one genomic context in the aligned species nested inside a larger chain of
alignments from a different genomic context. The alignment within the
brackets may represent a short misalignment, a lineage-specific insertion of a
transposon in the human genome that aligns to a paralogous copy somewhere
else in the aligned species, or other similar occurrence.
When zoomed-in to the base-level display, the track shows the base
composition of each alignment.
The numbers and symbols on the Gaps
line indicate the lengths of gaps in the human sequence at those
alignment positions relative to the longest non-human sequence.
If there is sufficient space in the display, the size of the gap is shown.
If the space is insufficient and the gap size is a multiple of 3, a
"*" is displayed; other gap sizes are indicated by "+".
Codon translation is available in base-level display mode if the
displayed region is identified as a coding segment. To display this annotation,
select the species for translation from the pull-down menu in the Codon
Translation configuration section at the top of the page. Then, select one of
the following modes:
No codon translation: the gene annotation is not used; the bases are
displayed without translation.
Use default species reading frames for translation: the annotations from the genome
in the Default species for translation; pull-down menu are used to
translate all the aligned species present in the alignment.
Use reading frames for species if available, otherwise no translation: codon
translation is performed only for those species where the region is
annotated as protein coding.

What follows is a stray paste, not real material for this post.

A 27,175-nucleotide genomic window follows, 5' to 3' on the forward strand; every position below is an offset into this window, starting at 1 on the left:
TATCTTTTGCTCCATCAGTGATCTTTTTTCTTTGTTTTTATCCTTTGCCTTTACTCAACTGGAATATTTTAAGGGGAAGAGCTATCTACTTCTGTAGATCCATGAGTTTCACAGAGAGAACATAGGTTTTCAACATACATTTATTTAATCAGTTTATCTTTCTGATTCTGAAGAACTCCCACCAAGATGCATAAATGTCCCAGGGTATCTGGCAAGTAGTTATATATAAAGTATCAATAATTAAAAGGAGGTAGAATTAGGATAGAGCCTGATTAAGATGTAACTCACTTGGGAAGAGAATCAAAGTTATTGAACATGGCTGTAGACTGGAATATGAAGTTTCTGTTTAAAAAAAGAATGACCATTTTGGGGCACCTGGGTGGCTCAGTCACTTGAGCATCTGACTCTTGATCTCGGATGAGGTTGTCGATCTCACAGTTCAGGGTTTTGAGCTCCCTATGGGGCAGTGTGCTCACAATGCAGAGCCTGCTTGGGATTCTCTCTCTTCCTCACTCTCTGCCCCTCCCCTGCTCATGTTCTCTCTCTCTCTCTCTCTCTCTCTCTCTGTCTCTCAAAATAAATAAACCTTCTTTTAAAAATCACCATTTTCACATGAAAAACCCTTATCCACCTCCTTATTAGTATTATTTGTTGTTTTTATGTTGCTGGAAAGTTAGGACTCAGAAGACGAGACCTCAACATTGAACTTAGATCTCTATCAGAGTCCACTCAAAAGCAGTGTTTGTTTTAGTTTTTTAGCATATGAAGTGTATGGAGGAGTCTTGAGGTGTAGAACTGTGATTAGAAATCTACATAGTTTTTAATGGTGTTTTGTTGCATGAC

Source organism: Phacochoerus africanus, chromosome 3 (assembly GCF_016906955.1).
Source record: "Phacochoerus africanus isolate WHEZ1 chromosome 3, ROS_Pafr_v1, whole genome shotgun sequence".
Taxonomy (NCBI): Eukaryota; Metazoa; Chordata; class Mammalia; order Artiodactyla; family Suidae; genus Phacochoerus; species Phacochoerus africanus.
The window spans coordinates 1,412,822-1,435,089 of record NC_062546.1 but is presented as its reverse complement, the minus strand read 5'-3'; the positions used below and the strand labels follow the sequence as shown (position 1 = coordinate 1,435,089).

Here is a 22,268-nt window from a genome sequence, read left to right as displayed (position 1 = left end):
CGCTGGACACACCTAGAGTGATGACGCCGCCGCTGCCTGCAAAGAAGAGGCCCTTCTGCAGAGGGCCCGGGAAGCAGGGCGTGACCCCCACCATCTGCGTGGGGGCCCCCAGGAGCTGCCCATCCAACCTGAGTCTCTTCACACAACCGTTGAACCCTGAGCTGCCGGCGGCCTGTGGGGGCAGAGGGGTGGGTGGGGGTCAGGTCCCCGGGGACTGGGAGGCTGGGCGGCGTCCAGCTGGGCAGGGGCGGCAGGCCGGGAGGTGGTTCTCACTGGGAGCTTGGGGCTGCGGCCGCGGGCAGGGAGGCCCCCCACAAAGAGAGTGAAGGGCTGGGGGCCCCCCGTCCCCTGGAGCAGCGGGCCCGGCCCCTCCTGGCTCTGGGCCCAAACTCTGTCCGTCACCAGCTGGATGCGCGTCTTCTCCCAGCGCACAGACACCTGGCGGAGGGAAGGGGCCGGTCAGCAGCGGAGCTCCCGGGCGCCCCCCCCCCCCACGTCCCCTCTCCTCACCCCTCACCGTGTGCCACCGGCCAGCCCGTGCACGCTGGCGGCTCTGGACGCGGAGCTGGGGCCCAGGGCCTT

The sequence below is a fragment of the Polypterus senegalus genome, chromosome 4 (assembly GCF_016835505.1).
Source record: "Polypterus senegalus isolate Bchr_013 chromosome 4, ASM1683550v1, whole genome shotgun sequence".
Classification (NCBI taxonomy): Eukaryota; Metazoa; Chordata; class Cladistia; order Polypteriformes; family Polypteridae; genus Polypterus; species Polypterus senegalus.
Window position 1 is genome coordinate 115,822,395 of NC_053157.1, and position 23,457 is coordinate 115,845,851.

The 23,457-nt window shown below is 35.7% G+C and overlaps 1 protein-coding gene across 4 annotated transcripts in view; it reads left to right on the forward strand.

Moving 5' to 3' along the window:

- Use reading frames for species if available, otherwise use default species:
codon translation is done on those species that are annotated as being protein
coding over the aligned region using species-specific annotation; the remaining
species are translated using the default species annotation.
Codon translation uses the following gene tracks as the basis for
translation, depending on the species chosen (Table 2).
Species listed in the row labeled "None" do not have
species-specific reading frames for gene translation.
Table 2. Gene tracks used for codon translation.
|Known Genes||human, mouse, rat|
|Ensembl Genes||rhesus, opossum, zebrafish, fugu,
|mRNAs||rabbit, dog, cow, horse, chicken, frog,
|None||bushbaby, tree shrew, guinea pig, rabbit,
cat, armadillo, elephant, tenrec, platypus, lizard,
Pairwise alignments with the human genome were generated for
each species using blastz from repeat-masked genomic sequence.
Lineage-specific repeats were removed prior to alignment, then reinserted.
Pairwise alignments were then linked into chains using a dynamic programming
algorithm that finds maximally scoring chains of gapless subsections
of the alignments organized in a kd-tree.